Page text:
Audio is currently undervalued and underutilized in India. There needs to be more education, and more measurement tools, says Rita Sahajpaul, National Head of Product and Marketing Science at Xaxis India.
In India, programmatic audio is still in its nascent stages. However, the 2019 market saw entry of global music giants like Spotify, YouTube and Amazon Music, point to the medium’s great potential.
While the ‘explosion’ in adoption has yet to happen, there are signs that the industry is moving in that direction. One positive indicator is that listener’ numbers are on the rise across the country.
We already know that
Given the ongoing lockdown, this music listening has only increased, with music streaming platforms seeing up to 40% increase in Monthly active users according to similar web. People are also spending more time on the platforms which have seen a surge of 42% in time spent in March alone. This increased time spent is consistent across the entire day, but afternoons & late nights seem to have peaked with 52% and 80% increase in listening respectively. There is, naturally, an overlap between audio listeners and video viewers. A lot of target audiences we have for audio are already fervent video viewers. They are smartphones users; they are a tech-savvy bunch.
According to TechSci Research, the Indian music streaming market is touted to be worth $150 million, The firm also estimated that the market will reach $400 million by 2023. Now, platforms like Spotify, Gaana, JioSaavn, YouTube Music, Google Play Music and Apple Music are jostling for space. Most platforms have un skippable ad formats and the Audio content is also highly curated coupled with licensed music making these premiums platforms one of the safest for ad placement. Podcasts could pave the way for brand communication amidst lockdown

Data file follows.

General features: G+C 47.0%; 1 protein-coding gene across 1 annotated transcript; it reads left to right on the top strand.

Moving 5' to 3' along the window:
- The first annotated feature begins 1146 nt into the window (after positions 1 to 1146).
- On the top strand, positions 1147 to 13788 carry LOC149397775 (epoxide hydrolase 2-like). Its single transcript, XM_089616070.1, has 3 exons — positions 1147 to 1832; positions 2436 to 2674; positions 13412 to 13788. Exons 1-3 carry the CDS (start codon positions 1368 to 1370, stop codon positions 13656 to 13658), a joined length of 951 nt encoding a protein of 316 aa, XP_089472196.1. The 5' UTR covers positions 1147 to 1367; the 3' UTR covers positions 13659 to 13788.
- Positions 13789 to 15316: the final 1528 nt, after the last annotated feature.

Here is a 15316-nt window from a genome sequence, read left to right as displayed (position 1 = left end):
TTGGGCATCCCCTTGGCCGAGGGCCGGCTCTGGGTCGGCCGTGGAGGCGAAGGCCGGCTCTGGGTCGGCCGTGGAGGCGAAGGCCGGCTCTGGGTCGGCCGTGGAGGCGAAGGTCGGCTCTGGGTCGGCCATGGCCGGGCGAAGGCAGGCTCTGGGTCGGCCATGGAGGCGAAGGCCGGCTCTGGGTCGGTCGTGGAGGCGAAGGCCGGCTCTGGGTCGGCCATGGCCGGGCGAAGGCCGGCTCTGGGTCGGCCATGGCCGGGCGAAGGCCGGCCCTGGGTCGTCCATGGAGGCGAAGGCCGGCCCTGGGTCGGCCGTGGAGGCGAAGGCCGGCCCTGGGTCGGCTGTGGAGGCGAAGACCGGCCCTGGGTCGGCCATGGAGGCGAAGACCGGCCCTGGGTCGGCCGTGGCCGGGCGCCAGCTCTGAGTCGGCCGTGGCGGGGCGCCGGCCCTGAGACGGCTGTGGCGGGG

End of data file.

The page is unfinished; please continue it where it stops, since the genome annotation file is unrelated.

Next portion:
Yet, the audio industry still needs to overcome one major hurdle: a lack of understanding of the impact of audio advertising.
Measuring its success is key
Audio is currently undervalued and under-utilized. There needs to be more education, and more measurement tools. While DSPs (Demand side Platforms) have traditionally been developed for display and video formats, they are now developing features to meet the nuances of the audio format, buying and optimizing currencies. Publishers need to send the right signals to the buying platforms and third-party measurement providers, so that the intelligence around the ad-exposure can be used to measure the ad-effectiveness.
Make audio part of your omnichannel campaign strategy
Audio can provide the most value if it becomes part of an omnichannel campaign–when fluidity between the different mediums, whether video, display, audio or even DOOH for that matter, is achieved.
The media consumption habits of consumers are considerably changed in recent times, however, understanding the habits in regular or new normal times can help brands plan for an optimum mix of various formats to ensure maximum ad-effectiveness. “For example, capturing the mood of these days, brands can deliver engaging messaging to their consumers via uplifting playlists and podcasts in addition to the video or display formats. When people slowly ease back post COVID, tapping the morning school-run or office commute through an audio format, brands can further amplify the messaging through video in the evening, or tapping DOOH ad-exposure followed by an audio ad can create unique touch points for brands.
As programmatic audio becomes increasingly adopted by Indian buyers and publishers the next step for programmatic companies is to help advertisers achieve ‘outcome buying’, in other words, help advertisers optimize programmatic media investments for outcomes such as completed listens or improved brand-recall, and achieve verifiable results.
Authored by Ms. Rita Sahajpaul, National Head of Product and Marketing Science – Xaxis India.